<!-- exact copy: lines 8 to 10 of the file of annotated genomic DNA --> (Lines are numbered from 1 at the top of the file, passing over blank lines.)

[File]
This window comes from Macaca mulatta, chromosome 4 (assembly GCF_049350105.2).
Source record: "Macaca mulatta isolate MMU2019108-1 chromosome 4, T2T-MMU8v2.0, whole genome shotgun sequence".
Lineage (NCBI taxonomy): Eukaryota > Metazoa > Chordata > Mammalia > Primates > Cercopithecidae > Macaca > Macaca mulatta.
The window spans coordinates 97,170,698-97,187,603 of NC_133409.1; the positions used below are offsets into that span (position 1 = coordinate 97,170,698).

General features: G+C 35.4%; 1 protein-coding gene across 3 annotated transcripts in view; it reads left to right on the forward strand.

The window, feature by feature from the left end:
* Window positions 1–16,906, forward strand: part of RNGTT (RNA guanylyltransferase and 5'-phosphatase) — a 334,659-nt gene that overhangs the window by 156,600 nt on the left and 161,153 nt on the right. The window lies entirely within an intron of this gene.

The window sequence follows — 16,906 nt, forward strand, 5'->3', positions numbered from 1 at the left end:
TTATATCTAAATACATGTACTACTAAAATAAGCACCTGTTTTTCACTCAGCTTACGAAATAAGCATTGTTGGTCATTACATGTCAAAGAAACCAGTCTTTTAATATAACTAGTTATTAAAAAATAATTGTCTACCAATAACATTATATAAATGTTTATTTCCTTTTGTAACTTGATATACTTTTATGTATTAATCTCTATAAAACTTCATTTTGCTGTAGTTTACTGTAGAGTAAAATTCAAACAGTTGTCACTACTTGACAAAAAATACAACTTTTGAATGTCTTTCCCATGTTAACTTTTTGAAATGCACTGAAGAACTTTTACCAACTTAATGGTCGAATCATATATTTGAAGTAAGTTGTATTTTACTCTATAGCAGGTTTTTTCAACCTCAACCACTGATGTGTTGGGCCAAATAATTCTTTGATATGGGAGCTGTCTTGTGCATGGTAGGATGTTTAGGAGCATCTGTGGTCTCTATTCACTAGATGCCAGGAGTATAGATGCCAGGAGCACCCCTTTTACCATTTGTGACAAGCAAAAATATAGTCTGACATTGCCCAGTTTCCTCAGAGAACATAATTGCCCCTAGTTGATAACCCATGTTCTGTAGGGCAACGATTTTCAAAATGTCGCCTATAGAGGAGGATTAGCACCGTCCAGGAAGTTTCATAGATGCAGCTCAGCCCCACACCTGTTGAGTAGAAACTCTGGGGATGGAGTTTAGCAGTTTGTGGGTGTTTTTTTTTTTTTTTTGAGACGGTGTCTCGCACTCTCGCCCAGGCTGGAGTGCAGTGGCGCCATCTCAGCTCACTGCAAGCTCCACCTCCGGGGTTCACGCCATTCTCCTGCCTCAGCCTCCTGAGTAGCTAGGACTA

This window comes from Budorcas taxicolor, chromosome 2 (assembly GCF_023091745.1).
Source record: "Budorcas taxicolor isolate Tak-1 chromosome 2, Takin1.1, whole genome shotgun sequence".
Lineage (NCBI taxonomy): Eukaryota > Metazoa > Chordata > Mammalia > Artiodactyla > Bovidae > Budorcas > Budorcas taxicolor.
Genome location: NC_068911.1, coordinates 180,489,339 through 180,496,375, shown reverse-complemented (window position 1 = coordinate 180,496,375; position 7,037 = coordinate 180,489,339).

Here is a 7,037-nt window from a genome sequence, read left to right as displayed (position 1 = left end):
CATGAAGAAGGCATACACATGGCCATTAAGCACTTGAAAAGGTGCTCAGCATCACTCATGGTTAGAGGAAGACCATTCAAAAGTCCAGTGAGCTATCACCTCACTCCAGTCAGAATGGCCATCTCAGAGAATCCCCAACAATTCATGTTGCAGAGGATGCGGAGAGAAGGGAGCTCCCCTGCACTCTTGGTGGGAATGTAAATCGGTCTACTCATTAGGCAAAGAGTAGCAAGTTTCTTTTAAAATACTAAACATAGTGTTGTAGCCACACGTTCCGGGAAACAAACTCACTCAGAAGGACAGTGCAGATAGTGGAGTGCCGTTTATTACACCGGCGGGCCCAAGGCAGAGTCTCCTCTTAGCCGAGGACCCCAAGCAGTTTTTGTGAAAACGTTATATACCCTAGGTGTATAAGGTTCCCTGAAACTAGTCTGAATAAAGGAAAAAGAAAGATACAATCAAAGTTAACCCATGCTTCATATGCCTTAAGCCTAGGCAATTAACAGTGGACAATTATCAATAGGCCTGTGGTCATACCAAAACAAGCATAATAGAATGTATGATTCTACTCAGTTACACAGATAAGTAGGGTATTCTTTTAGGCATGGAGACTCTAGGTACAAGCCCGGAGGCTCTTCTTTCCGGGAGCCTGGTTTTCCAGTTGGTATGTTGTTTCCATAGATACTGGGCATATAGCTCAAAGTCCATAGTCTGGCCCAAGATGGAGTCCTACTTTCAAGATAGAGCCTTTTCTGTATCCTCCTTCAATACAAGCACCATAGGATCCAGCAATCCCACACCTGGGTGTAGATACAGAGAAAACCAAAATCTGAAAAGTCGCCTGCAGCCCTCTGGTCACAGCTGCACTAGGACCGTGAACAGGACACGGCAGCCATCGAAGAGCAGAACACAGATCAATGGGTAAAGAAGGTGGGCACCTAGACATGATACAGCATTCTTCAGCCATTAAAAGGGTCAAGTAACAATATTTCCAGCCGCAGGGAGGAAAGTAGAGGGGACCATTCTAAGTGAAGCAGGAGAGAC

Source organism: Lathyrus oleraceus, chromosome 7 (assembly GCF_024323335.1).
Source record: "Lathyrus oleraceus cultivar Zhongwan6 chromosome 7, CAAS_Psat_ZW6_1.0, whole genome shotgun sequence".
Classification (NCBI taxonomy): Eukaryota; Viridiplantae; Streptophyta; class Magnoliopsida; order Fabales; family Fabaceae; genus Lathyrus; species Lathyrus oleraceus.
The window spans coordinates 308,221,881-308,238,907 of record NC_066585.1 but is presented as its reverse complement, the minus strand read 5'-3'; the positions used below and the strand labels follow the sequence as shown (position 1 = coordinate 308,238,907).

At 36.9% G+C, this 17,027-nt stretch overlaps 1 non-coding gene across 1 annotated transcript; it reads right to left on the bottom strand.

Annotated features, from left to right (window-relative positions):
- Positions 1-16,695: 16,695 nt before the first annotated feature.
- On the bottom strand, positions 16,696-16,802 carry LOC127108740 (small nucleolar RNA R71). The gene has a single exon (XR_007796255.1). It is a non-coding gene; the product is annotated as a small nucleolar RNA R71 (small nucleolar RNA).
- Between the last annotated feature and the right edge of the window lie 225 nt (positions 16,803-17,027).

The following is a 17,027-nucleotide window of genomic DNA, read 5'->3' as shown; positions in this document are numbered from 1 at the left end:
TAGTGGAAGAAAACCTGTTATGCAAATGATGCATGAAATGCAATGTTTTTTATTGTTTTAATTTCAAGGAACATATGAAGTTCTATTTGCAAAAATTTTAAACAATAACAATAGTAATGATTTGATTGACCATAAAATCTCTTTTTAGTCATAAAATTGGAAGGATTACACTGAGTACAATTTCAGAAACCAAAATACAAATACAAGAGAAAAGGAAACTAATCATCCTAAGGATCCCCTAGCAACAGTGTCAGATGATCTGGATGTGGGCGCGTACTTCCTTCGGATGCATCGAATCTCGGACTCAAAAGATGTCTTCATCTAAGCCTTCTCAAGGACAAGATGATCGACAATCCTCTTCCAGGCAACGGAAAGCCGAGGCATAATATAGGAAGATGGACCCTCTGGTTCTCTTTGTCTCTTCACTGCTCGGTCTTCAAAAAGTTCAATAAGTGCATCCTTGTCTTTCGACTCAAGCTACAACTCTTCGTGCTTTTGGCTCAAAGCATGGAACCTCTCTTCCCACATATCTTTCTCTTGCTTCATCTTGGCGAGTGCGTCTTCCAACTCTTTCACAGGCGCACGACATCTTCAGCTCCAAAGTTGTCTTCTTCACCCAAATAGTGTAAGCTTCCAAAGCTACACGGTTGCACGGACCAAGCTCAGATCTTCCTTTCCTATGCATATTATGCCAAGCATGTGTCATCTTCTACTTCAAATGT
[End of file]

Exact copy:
The window sequence follows — 16,906 nt, forward strand, 5'->3', positions numbered from 1 at the left end:
TTATATCTAAATACATGTACTACTAAAATAAGCACCTGTTTTTCACTCAGCTTACGAAATAAGCATTGTTGGTCATTACATGTCAAAGAAACCAGTCTTTTAATATAACTAGTTATTAAAAAATAATTGTCTACCAATAACATTATATAAATGTTTATTTCCTTTTGTAACTTGATATACTTTTATGTATTAATCTCTATAAAACTTCATTTTGCTGTAGTTTACTGTAGAGTAAAATTCAAACAGTTGTCACTACTTGACAAAAAATACAACTTTTGAATGTCTTTCCCATGTTAACTTTTTGAAATGCACTGAAGAACTTTTACCAACTTAATGGTCGAATCATATATTTGAAGTAAGTTGTATTTTACTCTATAGCAGGTTTTTTCAACCTCAACCACTGATGTGTTGGGCCAAATAATTCTTTGATATGGGAGCTGTCTTGTGCATGGTAGGATGTTTAGGAGCATCTGTGGTCTCTATTCACTAGATGCCAGGAGTATAGATGCCAGGAGCACCCCTTTTACCATTTGTGACAAGCAAAAATATAGTCTGACATTGCCCAGTTTCCTCAGAGAACATAATTGCCCCTAGTTGATAACCCATGTTCTGTAGGGCAACGATTTTCAAAATGTCGCCTATAGAGGAGGATTAGCACCGTCCAGGAAGTTTCATAGATGCAGCTCAGCCCCACACCTGTTGAGTAGAAACTCTGGGGATGGAGTTTAGCAGTTTGTGGGTGTTTTTTTTTTTTTTTTGAGACGGTGTCTCGCACTCTCGCCCAGGCTGGAGTGCAGTGGCGCCATCTCAGCTCACTGCAAGCTCCACCTCCGGGGTTCACGCCATTCTCCTGCCTCAGCCTCCTGAGTAGCTAGGACTA

This window comes from Budorcas taxicolor, chromosome 2 (assembly GCF_023091745.1).